PEI

Some Islanders with low vision having trouble navigating COVID-19 barriers

Robert Mercer was born with low vision and likes to get out of his Charlottetown home often — but COVID-19 has complicated things.

Physical distancing isn't easy for visually impaired Islanders

'You want to say first to someone, "mind your own business," but I try to be more polite than that,' says Robert Mercer. (Tony Davis/CBC)

Robert Mercer was born with low vision and likes to get out of his Charlottetown home often — but COVID-19 has complicated things.

Mercer says he follows pandemic rules like wearing a mask and frequent handwashing to the best of his ability — but sometimes because of his low vision he misses things and doesn't always keep the proper two-metre distance.

"I don't see the signs on the floor, the directional signs, the one-way indicators," he said.

"That's quite normal for me, but people aren't very patient about that. They don't necessarily realize that you don't see very well."

Mercer said he doesn't mind someone telling him politely he may be in the wrong area — but oftentimes people are too blunt — and he feels like he is accosted every time he leaves the house.

"People are a little bit caustic sometimes like, 'Can't you read? Can't you see that sign is turning to the left? You're supposed to be over there — not here.' That kind of thing and it kind of strikes you," he said.

"You want to say first to someone, 'Mind your own business,' but I try to be more polite than that."

The P.E.I. Council of People with Disabilities says some Islanders with low vision are having trouble seeing COVID-19 signage. (Danny Arsenault/CBC)

Mercer said the pandemic physical distancing and mask-wearing rules are very important, but he wishes people wouldn't jump to conclusions if they see someone who isn't following those rules. 

"I was very pleased a while ago to hear Dr. Morrison talking about people not wearing a mask because some of them cannot wear a mask. And she wanted people to be aware of that," he said. "Some people cannot wear a mask, some people cannot see well enough."

Sometimes he finds himself stuck in guiding ropes — or he'll accidentally punch Plexiglas trying to set something on a counter. Mercer said store staff are usually good to help him out anywhere he goes but other patrons typically don't offer the same courtesy.

"We shouldn't think first of accosting someone rather than maybe being helpful," he said. "Nobody is out there to deliberately break the rules and if they are then I think they should be reported. But let's not assume people are doing these kind of things without due regard for the rules around COVID."

The message we're always saying to people, and I'm not trying to be flippant, but really mind your own business.— Marcia Carroll, P.E.I. Council of People with Disabilities

Mercer isn't alone. Marcia Carroll, executive director of the P.E.I. Council of People with Disabilities, said she has been hearing from other people with low vision having issues due to pandemic protocols.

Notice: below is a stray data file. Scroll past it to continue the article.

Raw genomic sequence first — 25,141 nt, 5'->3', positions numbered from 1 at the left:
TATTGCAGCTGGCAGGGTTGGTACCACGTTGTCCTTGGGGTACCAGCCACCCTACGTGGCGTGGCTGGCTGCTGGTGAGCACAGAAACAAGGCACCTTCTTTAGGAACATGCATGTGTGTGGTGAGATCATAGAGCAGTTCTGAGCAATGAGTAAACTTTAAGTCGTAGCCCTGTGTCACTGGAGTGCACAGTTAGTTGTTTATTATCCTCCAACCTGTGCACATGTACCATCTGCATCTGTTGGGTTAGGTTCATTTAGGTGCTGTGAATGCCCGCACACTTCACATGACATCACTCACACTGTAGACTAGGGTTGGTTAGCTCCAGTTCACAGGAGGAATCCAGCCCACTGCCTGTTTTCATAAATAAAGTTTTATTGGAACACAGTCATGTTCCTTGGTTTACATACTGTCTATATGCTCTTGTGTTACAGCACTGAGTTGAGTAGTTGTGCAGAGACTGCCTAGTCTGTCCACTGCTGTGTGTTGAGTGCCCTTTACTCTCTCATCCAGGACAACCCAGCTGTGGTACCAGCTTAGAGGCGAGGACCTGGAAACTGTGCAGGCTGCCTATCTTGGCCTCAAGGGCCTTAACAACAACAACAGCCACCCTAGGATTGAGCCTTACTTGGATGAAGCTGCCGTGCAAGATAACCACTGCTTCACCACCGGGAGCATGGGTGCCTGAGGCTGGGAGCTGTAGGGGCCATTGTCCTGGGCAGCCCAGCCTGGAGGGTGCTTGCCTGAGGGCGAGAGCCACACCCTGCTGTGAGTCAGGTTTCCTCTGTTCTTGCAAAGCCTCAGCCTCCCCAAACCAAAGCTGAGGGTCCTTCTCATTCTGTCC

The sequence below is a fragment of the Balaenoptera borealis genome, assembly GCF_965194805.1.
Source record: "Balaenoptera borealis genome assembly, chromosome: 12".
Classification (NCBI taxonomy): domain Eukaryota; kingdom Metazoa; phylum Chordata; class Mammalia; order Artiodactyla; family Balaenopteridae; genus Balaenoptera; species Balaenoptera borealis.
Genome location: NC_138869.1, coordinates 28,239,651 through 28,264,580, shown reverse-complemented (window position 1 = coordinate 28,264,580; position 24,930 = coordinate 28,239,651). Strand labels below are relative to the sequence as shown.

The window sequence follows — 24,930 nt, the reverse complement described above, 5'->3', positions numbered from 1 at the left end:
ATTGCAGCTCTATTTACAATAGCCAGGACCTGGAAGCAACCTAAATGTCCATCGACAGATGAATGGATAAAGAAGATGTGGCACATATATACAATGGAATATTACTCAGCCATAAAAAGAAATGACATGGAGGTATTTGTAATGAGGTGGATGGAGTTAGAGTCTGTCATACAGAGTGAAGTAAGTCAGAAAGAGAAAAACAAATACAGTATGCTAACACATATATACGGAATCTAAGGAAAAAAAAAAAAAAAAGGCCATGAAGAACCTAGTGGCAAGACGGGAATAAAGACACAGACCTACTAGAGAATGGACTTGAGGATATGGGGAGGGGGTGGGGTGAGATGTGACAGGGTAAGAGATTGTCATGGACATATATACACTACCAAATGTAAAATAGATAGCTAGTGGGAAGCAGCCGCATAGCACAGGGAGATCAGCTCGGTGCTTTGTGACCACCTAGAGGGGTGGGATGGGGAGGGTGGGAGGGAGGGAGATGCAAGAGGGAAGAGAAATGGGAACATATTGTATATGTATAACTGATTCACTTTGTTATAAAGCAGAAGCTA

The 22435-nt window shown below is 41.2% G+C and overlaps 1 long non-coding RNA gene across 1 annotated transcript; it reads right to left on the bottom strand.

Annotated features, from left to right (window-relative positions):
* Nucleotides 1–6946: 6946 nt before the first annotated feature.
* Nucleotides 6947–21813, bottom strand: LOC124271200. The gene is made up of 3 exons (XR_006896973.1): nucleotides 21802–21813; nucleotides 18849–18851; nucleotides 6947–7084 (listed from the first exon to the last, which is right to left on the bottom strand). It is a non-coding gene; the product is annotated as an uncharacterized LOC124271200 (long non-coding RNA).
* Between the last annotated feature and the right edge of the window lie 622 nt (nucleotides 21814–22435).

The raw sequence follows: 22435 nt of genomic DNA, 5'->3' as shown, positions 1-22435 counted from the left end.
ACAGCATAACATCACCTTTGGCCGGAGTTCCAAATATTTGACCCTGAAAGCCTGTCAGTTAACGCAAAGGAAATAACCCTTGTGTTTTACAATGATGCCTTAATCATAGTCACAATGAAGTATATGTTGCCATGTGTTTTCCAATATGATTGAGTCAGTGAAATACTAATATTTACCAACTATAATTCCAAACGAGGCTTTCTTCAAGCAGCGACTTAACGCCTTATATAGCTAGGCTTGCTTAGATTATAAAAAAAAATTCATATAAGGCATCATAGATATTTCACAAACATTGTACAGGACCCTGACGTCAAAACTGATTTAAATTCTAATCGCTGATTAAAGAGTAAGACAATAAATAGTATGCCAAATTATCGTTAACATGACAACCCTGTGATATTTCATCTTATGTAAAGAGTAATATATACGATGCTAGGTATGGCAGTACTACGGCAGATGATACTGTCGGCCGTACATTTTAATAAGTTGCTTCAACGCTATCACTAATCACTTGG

"Certainly people with visual impairments are struggling seeing the signs on the floors."

Marcia Carroll, executive director of the P.E.I. Council of People with Disabilities, says people shouldn't assume others are breaking COVID-19 rules on purpose. (Tony Davis/CBC)

People with low vision are also "tactile" — they like to touch stuff, pick stuff up and have a close look, Carroll said.

"Certainly they are getting derogatory feedback when they do those types of thing," she said. "It makes me feel sad honestly. And it makes me wonder why people feel they have the licence to insinuate themselves into someone else's life."

Pre-COVID that never would have happened, Carroll said.

"The message we're always saying to people, and I'm not trying to be flippant, but really mind your own business. Make sure you are following the rules and the rest will fall into place," she said.

There are some people who can't adhere strictly to the pandemic protocols — and it's not because they don't believe in COVID or don't think it's a risk, Carroll said.

"It's because they have to navigate their world in a different way than someone who doesn't have any challenges."

The council speaks often and works closely with the province and said all concerns have been taken seriously, Carroll said.

CBC contacted the Chief Public Health Office concerning those with low vision navigating COVID-19 but did not hear back.

More from CBC P.E.I.

Comments

To encourage thoughtful and respectful conversations, first and last names will appear with each submission to CBC/Radio-Canada's online communities (except in children and youth-oriented communities). Pseudonyms will no longer be permitted.

By submitting a comment, you accept that CBC has the right to reproduce and publish that comment in whole or in part, in any manner CBC chooses. Please note that CBC does not endorse the opinions expressed in comments. Comments on this story are moderated according to our Submission Guidelines. Comments are welcome while open. We reserve the right to close comments at any time.

Become a CBC Member

Join the conversationCreate account

Already have an account?

now